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Café Scientifique

Café Scientifique Manchester

Cafe Scientifique is a place where, for the price of a cup of coffee or a glass of wine, anyone can come to explore the latest ideas in science and technology. Meetings take place in cafes, bars, restaurants and even theatres, but always outside a traditional academic context.

Cafe Scientifique is a forum for debating science issues, not a shop window for science. We are committed to promoting public engagement with science and to making science accountable.

When: 7.30pm on the last Thursday of every month

Where: The MadLab, 36-40 Edge Street, M4 1HN 

Date 23 May 2017
Title Cafe Scientifique Special - Thought X: Fictions and Hypotheticals with Comma Press
Speaker Dr Rob Appleby, Sarah Schofield and Claire Dean

Date: 23 May 2017

Time: 18:00-20:00

Place: Zochonis Building, Brunswick Street, Manchester, M13 9GB


Date 25 May 2017
Title Cafe Scientifique - The Dark River? The transformation of the River Irwell
Speaker Dr Keith White

Date: 25 May 2017

Time: 19:30-21:30

Place: MadLab, Manchester, M4 1HN

Speaker: Dr Keith White

Key Words: Wather ecosystem, Urban regeneration, Salford Quays

Cyril Bracegirdle coined the term ‘The Dark River’ in his 1973 book on the River Irwell. Back in 1970s the Irwell was indeed polluted – a legacy of the industrial revolution (‘where there’s muck there’s brass’) and the parallel rise in the population living around the river. The physical appearance of the Irwell in Salford and Manchester had also changed beyond all recognition as it was deepened and canalized to reduce flooding and allow the passage of larger boats. This ‘re-engineering’ of the lower Irwell culminated in the construction of Manchester docks in the late Nineteenth Century. We will examine how the river and the surrounding area have changed over the years, including the extent to which pollution now been reduced and what more needs to be done. In the early 1800s river was full of trout and salmon swam up the river to breed – could this happen again? Water matters – we will also look at how the improvements in water quality in the old Manchester Docks allowed their transformation into the vibrant and commercially successful Salford Quays.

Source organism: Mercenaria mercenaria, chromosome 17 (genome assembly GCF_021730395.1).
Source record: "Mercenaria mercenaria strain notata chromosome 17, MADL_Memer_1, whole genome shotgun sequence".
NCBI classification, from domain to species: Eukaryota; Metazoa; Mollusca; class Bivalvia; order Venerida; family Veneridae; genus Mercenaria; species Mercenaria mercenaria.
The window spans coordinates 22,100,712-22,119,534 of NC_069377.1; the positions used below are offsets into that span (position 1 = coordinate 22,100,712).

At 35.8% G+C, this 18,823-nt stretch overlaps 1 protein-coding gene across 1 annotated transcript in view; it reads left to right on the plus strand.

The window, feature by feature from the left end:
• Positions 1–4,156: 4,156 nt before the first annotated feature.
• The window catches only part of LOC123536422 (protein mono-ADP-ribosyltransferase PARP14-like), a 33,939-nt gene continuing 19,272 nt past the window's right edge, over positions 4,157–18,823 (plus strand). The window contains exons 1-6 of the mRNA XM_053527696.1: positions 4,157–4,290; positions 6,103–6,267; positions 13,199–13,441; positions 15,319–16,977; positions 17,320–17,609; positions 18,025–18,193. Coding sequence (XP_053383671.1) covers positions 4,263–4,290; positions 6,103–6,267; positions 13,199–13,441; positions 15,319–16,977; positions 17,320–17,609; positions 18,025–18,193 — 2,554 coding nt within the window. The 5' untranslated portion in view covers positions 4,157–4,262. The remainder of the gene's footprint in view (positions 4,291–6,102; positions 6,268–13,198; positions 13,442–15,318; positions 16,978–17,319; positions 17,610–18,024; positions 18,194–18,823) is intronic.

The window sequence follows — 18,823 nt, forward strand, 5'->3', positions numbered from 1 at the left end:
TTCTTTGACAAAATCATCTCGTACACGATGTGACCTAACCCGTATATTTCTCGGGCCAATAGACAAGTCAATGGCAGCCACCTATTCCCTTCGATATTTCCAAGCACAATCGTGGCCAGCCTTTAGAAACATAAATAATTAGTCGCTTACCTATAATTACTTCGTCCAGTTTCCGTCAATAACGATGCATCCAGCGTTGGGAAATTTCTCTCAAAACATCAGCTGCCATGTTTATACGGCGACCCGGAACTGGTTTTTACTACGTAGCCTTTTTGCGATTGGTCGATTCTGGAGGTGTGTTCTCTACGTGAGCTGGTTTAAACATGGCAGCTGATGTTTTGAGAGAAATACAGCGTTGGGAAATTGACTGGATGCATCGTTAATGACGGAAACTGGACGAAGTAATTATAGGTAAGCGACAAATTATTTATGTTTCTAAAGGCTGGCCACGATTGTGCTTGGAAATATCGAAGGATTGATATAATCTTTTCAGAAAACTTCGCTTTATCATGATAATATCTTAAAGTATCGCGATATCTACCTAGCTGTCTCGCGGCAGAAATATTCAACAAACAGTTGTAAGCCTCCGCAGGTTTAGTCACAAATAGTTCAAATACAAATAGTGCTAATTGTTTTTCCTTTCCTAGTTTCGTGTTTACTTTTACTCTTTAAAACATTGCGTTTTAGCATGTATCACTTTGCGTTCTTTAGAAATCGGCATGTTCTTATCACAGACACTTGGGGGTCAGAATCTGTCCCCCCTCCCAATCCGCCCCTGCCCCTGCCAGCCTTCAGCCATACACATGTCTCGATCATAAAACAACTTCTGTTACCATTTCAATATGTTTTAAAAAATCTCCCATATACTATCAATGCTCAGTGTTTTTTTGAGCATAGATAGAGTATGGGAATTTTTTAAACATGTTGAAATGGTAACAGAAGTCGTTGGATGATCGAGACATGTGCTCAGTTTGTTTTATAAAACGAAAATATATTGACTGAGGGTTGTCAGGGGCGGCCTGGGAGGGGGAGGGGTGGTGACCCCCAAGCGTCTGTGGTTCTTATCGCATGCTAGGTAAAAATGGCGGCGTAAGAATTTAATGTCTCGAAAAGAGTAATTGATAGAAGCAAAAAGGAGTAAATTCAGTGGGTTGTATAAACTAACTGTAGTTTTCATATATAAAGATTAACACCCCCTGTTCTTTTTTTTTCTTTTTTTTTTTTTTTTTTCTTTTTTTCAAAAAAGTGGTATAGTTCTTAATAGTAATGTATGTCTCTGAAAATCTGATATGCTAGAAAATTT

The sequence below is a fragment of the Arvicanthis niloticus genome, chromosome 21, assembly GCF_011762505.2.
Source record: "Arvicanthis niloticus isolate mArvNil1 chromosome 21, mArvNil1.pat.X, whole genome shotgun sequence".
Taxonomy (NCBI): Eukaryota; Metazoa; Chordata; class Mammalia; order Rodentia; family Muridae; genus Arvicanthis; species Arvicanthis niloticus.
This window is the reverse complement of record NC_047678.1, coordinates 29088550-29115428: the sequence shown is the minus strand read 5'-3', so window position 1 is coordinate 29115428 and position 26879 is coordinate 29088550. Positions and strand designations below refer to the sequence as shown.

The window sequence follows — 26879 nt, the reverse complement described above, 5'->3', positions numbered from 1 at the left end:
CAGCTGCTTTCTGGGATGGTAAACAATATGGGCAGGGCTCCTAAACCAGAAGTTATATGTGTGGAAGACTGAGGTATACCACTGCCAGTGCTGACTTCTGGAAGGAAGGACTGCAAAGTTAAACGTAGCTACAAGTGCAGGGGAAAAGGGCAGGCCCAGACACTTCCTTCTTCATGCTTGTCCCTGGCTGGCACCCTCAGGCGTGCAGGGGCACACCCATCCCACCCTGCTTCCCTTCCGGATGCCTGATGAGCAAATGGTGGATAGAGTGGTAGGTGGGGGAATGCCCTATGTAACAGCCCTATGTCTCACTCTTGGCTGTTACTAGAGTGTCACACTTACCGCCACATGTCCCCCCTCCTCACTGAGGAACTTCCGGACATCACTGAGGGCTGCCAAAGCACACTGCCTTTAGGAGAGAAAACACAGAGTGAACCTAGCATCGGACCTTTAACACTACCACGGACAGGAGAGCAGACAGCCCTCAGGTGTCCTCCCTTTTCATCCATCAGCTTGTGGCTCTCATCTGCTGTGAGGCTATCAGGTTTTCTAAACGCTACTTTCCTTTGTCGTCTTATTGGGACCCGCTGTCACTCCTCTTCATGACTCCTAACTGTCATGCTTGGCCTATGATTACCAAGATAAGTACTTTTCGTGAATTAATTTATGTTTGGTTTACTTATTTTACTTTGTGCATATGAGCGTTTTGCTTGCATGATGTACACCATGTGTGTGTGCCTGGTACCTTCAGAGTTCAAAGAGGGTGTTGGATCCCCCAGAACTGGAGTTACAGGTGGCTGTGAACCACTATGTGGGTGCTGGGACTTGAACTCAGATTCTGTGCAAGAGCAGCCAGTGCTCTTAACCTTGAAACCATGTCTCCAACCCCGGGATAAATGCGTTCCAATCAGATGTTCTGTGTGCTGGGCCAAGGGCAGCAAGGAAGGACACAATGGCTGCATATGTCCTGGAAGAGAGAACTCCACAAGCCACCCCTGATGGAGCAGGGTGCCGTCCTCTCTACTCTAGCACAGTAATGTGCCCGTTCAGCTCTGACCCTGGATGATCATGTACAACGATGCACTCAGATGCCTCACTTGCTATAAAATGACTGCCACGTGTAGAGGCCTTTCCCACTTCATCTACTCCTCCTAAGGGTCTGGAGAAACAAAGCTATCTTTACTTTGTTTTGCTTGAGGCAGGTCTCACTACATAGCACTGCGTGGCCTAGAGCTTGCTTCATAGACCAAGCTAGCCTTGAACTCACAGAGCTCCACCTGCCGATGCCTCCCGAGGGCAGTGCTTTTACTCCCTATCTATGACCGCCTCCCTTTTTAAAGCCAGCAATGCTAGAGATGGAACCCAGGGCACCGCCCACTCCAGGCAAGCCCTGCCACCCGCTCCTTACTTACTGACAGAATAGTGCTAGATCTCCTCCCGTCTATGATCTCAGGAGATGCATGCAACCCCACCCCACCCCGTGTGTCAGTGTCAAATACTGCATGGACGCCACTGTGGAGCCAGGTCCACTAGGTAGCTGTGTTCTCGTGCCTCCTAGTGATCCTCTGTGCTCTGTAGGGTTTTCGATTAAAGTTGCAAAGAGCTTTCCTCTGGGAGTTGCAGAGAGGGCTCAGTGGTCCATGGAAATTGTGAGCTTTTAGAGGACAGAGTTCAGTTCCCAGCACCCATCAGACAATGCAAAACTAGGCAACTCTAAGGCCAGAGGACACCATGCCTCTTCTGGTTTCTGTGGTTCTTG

The speaker

Dr Keith White is interested in understanding and managing the water quality and ecology of urban watercourses, including preventing the formation of potentially harmful ‘blooms’ of blue-green algae. Work with an industrial partner is examining the relationship between past and present water quality and the changes in the ecology of Salford Quays – a restored and redeveloped dock system near Media City, Greater Manchester. The work includes the development of a computer-based model to assist in the ecological management of the Quays. Other studies with a colleague in Geography are looking at how we can improve water quality of urban rivers and canals to assist in the economic regeneration of inner cities. He is also interested in the toxicity of metal pollutants to aquatic animals and plants and how such these toxins are accumulated and transferred through the food chain. This includes examining the impact of nanoparticles, in particular nanosilver. Nanosiliver is used as an antibacterial agent in consumer products such as socks and therefore enters waterways via the sewerage system. They have recently shown that nanosilver is accumulated by gazing and filter feeding animals and is passed along the food chain from algae to zooplankton such as the water flea.

Date 29 June 2017
Title Cafe Scientifique - Ocular biomaterials (TBC)
Speaker Dr Victoria Kearns

Date: 29 June 2017

Time: 19:30-21:30

Place: MadLab, Manchester, M4 1HN

Speaker: Dr Victoria Kearns

Key Words: Ocular biomaterials, Drug delivery, Cell therapy

The detail of this talk will be announced shortly.

The speaker

Dr Victoria Kearns is a Lecturer in Ocular Biomaterials at The University of Liverpool. She is interested in developing novel, biomaterial-based ocular drug delivery systems and models (in vitro and in silico) to test them. This work involved biomaterials, chemistry, engineering, imaging and computer modelling, supported by input from clinical and industrial collaborators.